Iodine Test The Iodine test is used to test for the presence of starch. Iodine solution – Iodine is dissolved in an aqueous solution of potassium iodide - reacts with starch producing a deep blue-black color. Retrieved from "" SO Coaches Institute 2010

23 Tasks and Laboratory Experiments
Lipids Present as fats extracted from plants or animals (butter, vegetable oil) or as constituents of food (chocolate) Contributions to foods: texture and flavor Contain only Carbon, hydrogen and oxygen SO Coaches Institute 2010

24 Tasks and Laboratory Experiments
Lipids Most common form for lipid in foods is as a triglyceride What difference in texture would you see substituting vegetable shortening or vegetable oil for butter in the formulation? SO Coaches Institute 2010

25 Tasks and Laboratory Experiments
Lipids Brown Bag Test SO Coaches Institute 2010

26 Tasks and Laboratory Experiments
Lipids Conversion between solid structure to a liquid state is called the melting point How would changing the melting point of the lipid used change the cookie texture? SO Coaches Institute 2010

27 Tasks and Laboratory Experiments
Proteins Proteins are made up of amino acids essential and nonessential Contains Nitrogen Protein can be found in the flour, egg and milk as well as other ingredients. SO Coaches Institute 2010

28 Tasks and Laboratory Experiments
Proteins Biuret Test The Biuret Reagent is made of sodium hydroxide and copper sulfate. The blue reagent turns violet in the presence of proteins, and the darker the purple color, the more protein is present. SO Coaches Institute 2010

29 Leavening agents Used to produce a gas that 'lightens' dough or batter. used to raise baked goods. water a leavening agent (pie crusts, some crackers) air incorporated into batter (angel and sponge cakes) expand when heated and cause the raising of the dough or batter when gas is trapped in matrix of gluten and starch from flour SO Coaches Institute 2010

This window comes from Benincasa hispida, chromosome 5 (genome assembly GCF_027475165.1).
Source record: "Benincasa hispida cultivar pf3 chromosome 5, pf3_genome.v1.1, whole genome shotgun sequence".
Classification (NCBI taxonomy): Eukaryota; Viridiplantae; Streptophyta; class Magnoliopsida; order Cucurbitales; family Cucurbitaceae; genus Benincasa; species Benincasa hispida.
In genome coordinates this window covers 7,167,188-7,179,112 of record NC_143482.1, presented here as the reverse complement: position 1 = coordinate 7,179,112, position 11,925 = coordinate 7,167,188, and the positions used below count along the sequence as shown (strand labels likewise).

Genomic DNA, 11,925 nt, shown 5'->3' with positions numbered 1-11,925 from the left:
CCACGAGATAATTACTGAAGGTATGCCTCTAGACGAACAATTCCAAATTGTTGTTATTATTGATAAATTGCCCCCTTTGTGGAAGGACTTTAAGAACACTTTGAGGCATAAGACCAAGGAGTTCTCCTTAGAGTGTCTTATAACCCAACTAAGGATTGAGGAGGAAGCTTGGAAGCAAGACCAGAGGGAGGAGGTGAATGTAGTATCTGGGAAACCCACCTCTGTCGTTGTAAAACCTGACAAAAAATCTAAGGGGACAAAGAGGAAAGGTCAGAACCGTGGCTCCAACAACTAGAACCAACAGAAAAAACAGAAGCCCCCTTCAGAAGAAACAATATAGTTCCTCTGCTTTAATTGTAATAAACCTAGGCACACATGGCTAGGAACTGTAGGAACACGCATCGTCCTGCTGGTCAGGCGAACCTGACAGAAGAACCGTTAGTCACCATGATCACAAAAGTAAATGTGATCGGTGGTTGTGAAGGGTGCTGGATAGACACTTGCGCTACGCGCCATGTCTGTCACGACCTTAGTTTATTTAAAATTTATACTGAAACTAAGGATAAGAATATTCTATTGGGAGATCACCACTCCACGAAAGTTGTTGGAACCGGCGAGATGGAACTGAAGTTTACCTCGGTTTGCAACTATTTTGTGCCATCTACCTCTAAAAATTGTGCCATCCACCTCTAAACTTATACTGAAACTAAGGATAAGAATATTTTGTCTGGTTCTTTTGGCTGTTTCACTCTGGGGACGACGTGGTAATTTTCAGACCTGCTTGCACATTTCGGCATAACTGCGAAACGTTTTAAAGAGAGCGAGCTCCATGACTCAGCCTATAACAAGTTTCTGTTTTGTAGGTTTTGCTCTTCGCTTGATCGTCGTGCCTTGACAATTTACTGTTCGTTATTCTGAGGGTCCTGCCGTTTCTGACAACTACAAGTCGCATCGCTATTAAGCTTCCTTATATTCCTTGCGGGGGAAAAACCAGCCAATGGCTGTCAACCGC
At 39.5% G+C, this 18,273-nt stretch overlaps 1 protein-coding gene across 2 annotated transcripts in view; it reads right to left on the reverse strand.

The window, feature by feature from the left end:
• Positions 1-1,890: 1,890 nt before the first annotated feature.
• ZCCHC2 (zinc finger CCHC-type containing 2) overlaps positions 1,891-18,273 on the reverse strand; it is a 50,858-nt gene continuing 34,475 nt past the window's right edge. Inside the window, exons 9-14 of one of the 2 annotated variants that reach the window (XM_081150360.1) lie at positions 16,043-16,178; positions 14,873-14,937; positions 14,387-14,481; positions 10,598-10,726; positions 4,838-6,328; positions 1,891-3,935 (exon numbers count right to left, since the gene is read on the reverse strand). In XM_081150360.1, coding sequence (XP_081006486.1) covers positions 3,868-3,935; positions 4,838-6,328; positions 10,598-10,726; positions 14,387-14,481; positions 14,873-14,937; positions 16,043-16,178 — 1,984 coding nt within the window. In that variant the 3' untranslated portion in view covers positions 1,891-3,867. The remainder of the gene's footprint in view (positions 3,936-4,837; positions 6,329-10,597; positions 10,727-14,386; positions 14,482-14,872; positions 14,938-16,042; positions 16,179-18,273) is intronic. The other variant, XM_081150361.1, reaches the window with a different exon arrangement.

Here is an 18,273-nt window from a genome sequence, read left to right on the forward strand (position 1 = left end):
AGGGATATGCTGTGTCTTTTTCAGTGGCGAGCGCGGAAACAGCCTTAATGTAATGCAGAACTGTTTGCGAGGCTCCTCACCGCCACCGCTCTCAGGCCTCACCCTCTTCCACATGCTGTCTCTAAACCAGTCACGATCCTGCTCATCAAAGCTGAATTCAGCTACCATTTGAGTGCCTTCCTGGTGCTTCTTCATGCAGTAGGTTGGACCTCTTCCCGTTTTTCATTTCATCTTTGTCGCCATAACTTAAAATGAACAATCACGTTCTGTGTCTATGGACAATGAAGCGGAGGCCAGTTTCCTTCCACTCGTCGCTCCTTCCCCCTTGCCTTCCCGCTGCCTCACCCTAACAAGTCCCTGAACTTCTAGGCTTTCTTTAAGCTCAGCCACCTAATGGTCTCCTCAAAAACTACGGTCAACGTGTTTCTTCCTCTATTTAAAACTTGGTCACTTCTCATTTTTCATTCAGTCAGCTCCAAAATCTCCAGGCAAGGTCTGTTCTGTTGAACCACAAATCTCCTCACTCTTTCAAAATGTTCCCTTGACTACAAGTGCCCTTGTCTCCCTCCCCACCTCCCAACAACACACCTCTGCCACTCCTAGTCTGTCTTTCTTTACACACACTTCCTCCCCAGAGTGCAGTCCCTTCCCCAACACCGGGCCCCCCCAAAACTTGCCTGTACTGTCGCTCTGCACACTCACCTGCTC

30 Leavening agents Baking soda -NaHCO3
Needs moisture plus an acid source such as vinegar, citrus juice, sour cream, yogurt, buttermilk, chocolate, cocoa (not Dutch-processed), honey, molasses (also brown sugar), fruits or maple syrup to react used to neutralize acids in foods around 4 times as strong as baking powder can cause soapy flavor in high amounts SO Coaches Institute 2010

31 Leavening agents Baking powder
NaHCO3 plus acidifier(s) and drying agent (usually an acid salt and cornstarch) can cause acidity and/or bitter off-flavor two acidifiers used in double acting to produce CO2 in two steps Reacts when moistened and also reacts when heated double-acting is the only commercial baking powder available today. SO Coaches Institute 2010

32 Viscosity The resistance of a fluid to deformation.
Temperature dependent *Dynamic or simple viscosity Kinematic viscosity ratio of viscosity:density Shear viscosity – reaction to a shearing stress (pumping, spraying, etc.) Must know general nomeclature SO Coaches Institute 2010

33 Viscotester 8 oz Styrofoam cup
Punch circular Hole in center of the bottom of the cup FROM THE INSIDE Place tape over hole Fill with liquid Use standard fluids to calibrate. SO Coaches Institute 2010

34 Time to play! Viscosity of liquids Production of viscotester
Standard Curve SO Coaches Institute 2010

35 Questions? E-mail specific questions
SO Coaches Institute 2010